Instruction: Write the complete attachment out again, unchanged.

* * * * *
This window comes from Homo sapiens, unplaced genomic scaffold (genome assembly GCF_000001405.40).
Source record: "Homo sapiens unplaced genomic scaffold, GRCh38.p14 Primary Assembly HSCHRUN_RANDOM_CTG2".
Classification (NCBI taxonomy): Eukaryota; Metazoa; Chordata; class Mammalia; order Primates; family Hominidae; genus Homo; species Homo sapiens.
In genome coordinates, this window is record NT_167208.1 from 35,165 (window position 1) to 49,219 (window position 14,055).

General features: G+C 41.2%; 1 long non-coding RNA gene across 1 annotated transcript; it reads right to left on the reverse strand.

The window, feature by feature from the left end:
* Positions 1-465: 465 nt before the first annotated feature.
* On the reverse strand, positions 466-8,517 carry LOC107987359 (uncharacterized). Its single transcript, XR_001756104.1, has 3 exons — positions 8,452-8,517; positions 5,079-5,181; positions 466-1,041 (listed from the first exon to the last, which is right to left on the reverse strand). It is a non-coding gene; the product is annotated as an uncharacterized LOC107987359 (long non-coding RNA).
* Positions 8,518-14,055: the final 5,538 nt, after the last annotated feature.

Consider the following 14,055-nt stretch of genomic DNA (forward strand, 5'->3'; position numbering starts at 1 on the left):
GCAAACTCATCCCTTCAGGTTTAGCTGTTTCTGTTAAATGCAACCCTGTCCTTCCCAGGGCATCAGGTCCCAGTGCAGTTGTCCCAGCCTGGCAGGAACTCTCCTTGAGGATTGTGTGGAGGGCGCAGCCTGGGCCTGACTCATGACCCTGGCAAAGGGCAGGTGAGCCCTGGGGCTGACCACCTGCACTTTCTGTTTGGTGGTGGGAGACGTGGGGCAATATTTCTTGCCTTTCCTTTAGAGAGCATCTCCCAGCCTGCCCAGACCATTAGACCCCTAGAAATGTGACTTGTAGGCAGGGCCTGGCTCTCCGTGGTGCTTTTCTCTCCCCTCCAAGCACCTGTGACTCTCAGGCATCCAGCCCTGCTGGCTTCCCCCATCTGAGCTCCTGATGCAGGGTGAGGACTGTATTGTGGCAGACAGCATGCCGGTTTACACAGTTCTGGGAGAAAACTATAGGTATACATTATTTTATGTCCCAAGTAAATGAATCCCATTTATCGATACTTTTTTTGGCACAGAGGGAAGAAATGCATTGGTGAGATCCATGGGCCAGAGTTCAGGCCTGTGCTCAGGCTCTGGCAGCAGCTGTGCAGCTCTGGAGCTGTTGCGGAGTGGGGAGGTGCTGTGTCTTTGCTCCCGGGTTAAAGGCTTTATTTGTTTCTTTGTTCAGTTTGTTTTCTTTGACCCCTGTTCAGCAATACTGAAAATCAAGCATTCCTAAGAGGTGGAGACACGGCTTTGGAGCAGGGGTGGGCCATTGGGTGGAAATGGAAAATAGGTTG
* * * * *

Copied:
This window comes from Homo sapiens, unplaced genomic scaffold (genome assembly GCF_000001405.40).
Source record: "Homo sapiens unplaced genomic scaffold, GRCh38.p14 Primary Assembly HSCHRUN_RANDOM_CTG2".
Classification (NCBI taxonomy): Eukaryota; Metazoa; Chordata; class Mammalia; order Primates; family Hominidae; genus Homo; species Homo sapiens.
In genome coordinates, this window is record NT_167208.1 from 35,165 (window position 1) to 49,219 (window position 14,055).

General features: G+C 41.2%; 1 long non-coding RNA gene across 1 annotated transcript; it reads right to left on the reverse strand.

The window, feature by feature from the left end:
* Positions 1-465: 465 nt before the first annotated feature.
* On the reverse strand, positions 466-8,517 carry LOC107987359 (uncharacterized). Its single transcript, XR_001756104.1, has 3 exons — positions 8,452-8,517; positions 5,079-5,181; positions 466-1,041 (listed from the first exon to the last, which is right to left on the reverse strand). It is a non-coding gene; the product is annotated as an uncharacterized LOC107987359 (long non-coding RNA).
* Positions 8,518-14,055: the final 5,538 nt, after the last annotated feature.

Consider the following 14,055-nt stretch of genomic DNA (forward strand, 5'->3'; position numbering starts at 1 on the left):
GCAAACTCATCCCTTCAGGTTTAGCTGTTTCTGTTAAATGCAACCCTGTCCTTCCCAGGGCATCAGGTCCCAGTGCAGTTGTCCCAGCCTGGCAGGAACTCTCCTTGAGGATTGTGTGGAGGGCGCAGCCTGGGCCTGACTCATGACCCTGGCAAAGGGCAGGTGAGCCCTGGGGCTGACCACCTGCACTTTCTGTTTGGTGGTGGGAGACGTGGGGCAATATTTCTTGCCTTTCCTTTAGAGAGCATCTCCCAGCCTGCCCAGACCATTAGACCCCTAGAAATGTGACTTGTAGGCAGGGCCTGGCTCTCCGTGGTGCTTTTCTCTCCCCTCCAAGCACCTGTGACTCTCAGGCATCCAGCCCTGCTGGCTTCCCCCATCTGAGCTCCTGATGCAGGGTGAGGACTGTATTGTGGCAGACAGCATGCCGGTTTACACAGTTCTGGGAGAAAACTATAGGTATACATTATTTTATGTCCCAAGTAAATGAATCCCATTTATCGATACTTTTTTTGGCACAGAGGGAAGAAATGCATTGGTGAGATCCATGGGCCAGAGTTCAGGCCTGTGCTCAGGCTCTGGCAGCAGCTGTGCAGCTCTGGAGCTGTTGCGGAGTGGGGAGGTGCTGTGTCTTTGCTCCCGGGTTAAAGGCTTTATTTGTTTCTTTGTTCAGTTTGTTTTCTTTGACCCCTGTTCAGCAATACTGAAAATCAAGCATTCCTAAGAGGTGGAGACACGGCTTTGGAGCAGGGGTGGGCCATTGGGTGGAAATGGAAAATAGGTTG